But what they gain in community good-will may be more valuable than the food they give away.
I’ve been in restaurants where they pour the last of the coffee down the drain…and restaurants where the clerk says, “Anybody want a free cuppa?” Both manage to stay in business.
Depends on your definition of socialism. Arguably for the workers to control the means of production there has to be a means of production in the first place.
That might depend on what you think of primitive communism, the idea that ancient hunter gatherers were proto-communists. The nature of man is one of the most contentious topics in the social sciences and political philosophy in particular so good luck with that. But it’s something to consider if you’re wondering about the distribution of scarce resources in a stateless society. HGs faced a lot of problems, but capital accumulation wasn’t one of them.
Traditionally the idea was that communism - a classless, moneyless, stateless society - would be the next step in social evolution from capitalism. So the richest, most advanced countries would go communist first. I’m not sure I understand the focus on the abundance of resources, though. That’s an aspect of civilization in general.
But the peasants don’t grow the food, giant agricultural corporations grow the food.
The proper measure of prosperity is how well-off the poorest members of society are. Any policies that improve the situation of the poor, then, are policies which improve prosperity. Socialism has been proven to do this. Capitalism might also do this (it certainly works better than, say, feudalism), but it has yet to be demonstrated to do it better than socialism, in the real world.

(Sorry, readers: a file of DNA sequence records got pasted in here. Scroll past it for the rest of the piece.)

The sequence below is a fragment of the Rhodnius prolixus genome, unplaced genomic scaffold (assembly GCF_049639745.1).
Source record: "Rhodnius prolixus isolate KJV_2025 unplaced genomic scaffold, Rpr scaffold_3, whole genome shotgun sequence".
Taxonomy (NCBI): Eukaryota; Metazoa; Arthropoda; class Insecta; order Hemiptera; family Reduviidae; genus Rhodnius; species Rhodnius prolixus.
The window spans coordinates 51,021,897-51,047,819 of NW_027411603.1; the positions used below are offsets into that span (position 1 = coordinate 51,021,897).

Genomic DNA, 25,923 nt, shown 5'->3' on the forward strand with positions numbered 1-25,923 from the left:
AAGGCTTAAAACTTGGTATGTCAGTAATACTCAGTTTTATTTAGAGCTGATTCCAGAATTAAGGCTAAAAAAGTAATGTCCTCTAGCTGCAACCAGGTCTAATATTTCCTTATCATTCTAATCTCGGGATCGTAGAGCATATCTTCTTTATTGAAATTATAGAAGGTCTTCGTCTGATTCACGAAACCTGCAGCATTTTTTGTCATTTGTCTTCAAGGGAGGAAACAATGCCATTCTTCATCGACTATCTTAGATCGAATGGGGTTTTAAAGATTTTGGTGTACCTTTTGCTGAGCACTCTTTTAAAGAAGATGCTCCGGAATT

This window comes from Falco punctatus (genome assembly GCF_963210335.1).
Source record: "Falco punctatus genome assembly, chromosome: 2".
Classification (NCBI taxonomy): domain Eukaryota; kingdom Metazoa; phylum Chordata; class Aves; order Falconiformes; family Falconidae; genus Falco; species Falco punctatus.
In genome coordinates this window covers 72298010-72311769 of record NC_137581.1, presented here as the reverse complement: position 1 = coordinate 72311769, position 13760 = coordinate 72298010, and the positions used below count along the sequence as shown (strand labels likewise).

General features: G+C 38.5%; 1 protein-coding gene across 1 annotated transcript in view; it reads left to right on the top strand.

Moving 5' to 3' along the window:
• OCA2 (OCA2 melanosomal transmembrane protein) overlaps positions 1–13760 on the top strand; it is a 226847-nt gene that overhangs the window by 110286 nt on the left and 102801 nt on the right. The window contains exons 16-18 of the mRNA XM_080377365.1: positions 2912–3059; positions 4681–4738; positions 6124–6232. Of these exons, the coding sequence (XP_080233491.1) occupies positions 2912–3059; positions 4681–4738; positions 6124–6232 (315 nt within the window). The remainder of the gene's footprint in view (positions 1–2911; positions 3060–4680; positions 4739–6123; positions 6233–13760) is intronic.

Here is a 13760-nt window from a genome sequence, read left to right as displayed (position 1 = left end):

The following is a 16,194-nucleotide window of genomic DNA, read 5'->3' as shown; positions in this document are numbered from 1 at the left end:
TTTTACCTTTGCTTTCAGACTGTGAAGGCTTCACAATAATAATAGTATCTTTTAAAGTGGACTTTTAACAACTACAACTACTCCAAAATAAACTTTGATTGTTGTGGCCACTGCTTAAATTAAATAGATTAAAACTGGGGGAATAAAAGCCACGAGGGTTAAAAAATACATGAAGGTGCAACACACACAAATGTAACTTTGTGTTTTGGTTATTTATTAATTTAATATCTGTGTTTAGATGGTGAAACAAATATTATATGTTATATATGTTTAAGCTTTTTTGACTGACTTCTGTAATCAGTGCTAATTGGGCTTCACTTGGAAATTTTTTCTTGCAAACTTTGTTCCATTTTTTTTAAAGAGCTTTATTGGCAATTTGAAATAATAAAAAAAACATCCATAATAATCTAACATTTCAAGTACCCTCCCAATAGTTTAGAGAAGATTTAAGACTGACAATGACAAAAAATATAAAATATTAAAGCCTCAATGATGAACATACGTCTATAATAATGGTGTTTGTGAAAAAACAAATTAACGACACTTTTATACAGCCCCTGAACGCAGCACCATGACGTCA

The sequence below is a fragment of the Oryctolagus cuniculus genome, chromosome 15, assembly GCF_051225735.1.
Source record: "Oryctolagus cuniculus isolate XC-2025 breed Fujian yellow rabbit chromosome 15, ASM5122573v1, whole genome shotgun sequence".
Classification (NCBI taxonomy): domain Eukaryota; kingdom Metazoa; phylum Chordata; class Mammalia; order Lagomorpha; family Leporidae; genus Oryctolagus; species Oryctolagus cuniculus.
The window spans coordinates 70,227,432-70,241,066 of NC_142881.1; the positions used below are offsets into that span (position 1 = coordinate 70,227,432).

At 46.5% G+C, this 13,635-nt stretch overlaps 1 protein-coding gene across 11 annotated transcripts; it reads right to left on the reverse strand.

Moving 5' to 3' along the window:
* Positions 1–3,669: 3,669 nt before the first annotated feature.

Capitalism is an economic system. Socialism is an economic and a political system. Sweden and the US are both capitalist countries. Cuba is a socialist country. In which countries are the poor better off? Which country has people literally risking their lives to get to one of the other countries?
But perhaps we need to define our term. I’m assuming we’re talking about the socialism of Karl Marx, not the “Democratic Socialism” of Bernie Sanders.
Because the rulers of “low food intake” countries will not allow food to be distributed to the starving masses. North Korea is probably the most glaring example of this. Any food aid sent to North Korea will probably be kept by Kim Jong Un to feed the army and his loyal cronies rather than to feed the general population.
[quote=“Chronos, post:16, topic:744689”]
The proper measure of prosperity is how well-off the poorest members of society are.QUOTE]
That’s certainly one plausible measure, though I think well being is a bit more complex and intangible factors can play into it too. By that measure, you would need a combination of an overall prosperous country with a minimal level of inequality. I’m not sure which historical comes closest, but the pre-1990 GDR (which had th 17th highest HDI overall in the world, and a Gini index of 0.17) might come closest.
By the way, is “socialism” being used here to mean “any system of taxation/entitlement” ?